A broad-based coalition of local governments statewide is joining Illinois lawmakers in calling for the State to increase local revenue funds to lessen the property tax burden on homeowners.
Since 1969, local governments across Illinois have received a portion of income taxes generated by residents and businesses, known as the Local Government Distributive Fund. For years, the State allocated 10% of total income tax collections to local governments through LGDF, but since 2011, it has gradually reduced their share to just 6.06% today.
Executive Director of the Illinois Municipal League Brad Cole says county governments and municipalities need that money to continue to provide services directly to people who pay the taxes: “Municipalities have been receiving less and less funding from the state and more and more unfunded mandates, so we are just simply requesting that our funding be returned to the level that it was previously and help us do the work at the local level that residents require…The reasoning in the past [that we’ve been given about the reduction in funding] has been because the state needed the money. Now, we are seeing where there are more dollars available for the state so we are seeking to have that [funding] returned so that local governments don’t have to increase local taxes and fees.”
Cole says its an annual issue of whose money is it and how much of it is actually going to be provided to municipal governments. Cole says the stripping away of funds hits the smallest communities in the state the hardest: “Certainly the smallest communities have the fewest resources to be able to handle their problems or address their issues. Very small communities only have state-shared revenues and property tax, so those only go so far. When one of them is cut, the other is left to carry the burden. For very small communities that need to replace their infrastructure – whether it’s water and sewer or sidewalks, or anything else – when the Local Government Distributive Fund is cut or when it’s not fully funded at what was the 10% level, then those things go without getting done.”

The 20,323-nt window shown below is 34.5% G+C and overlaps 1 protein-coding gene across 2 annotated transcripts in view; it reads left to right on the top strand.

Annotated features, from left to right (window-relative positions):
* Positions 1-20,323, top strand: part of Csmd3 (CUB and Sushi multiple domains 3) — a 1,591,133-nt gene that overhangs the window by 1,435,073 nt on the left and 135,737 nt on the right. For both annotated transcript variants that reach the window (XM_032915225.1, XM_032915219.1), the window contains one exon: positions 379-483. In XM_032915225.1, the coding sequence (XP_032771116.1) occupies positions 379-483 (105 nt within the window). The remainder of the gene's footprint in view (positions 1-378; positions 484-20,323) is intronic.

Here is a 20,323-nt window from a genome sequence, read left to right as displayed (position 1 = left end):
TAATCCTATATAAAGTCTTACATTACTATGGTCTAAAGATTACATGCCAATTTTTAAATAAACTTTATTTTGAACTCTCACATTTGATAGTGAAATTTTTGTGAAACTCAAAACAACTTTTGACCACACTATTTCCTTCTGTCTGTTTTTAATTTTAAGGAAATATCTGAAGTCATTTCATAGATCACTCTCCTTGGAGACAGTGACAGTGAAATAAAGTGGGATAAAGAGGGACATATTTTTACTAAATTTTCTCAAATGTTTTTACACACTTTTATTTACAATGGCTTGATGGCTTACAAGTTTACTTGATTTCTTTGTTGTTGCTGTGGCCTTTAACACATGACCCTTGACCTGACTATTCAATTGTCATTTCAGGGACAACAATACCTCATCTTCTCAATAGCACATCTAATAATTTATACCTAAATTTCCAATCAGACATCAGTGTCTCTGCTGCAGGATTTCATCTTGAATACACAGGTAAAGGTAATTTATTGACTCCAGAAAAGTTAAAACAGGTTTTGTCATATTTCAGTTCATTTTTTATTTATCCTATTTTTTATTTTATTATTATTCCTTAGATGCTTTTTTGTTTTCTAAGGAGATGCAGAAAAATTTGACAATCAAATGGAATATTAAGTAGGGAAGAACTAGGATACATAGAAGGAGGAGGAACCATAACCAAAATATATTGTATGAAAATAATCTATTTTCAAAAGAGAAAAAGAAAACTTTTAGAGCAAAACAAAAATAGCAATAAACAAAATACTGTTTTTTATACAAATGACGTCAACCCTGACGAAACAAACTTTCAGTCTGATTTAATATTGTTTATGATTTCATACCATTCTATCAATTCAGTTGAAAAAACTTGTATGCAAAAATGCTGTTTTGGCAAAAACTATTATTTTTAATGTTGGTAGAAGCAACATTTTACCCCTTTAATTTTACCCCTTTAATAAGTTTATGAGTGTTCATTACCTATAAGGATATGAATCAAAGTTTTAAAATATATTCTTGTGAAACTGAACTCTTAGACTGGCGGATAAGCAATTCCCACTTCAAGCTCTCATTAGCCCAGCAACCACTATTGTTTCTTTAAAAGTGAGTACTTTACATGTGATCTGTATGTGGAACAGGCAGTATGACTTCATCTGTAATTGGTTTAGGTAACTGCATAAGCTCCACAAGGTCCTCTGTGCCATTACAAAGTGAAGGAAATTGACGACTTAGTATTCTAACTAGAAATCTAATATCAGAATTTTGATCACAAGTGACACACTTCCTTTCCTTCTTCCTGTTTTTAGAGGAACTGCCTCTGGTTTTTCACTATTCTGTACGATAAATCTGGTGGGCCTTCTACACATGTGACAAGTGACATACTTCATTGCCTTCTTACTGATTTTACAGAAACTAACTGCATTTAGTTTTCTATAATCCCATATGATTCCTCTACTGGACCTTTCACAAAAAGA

IML is just one of 12 other organizations pushing for the restoration of the LGDF to help bring stability to local government budgets across the state. In its most recent proposal, the coalition is asking that the 10% level of funding be restored by 2025.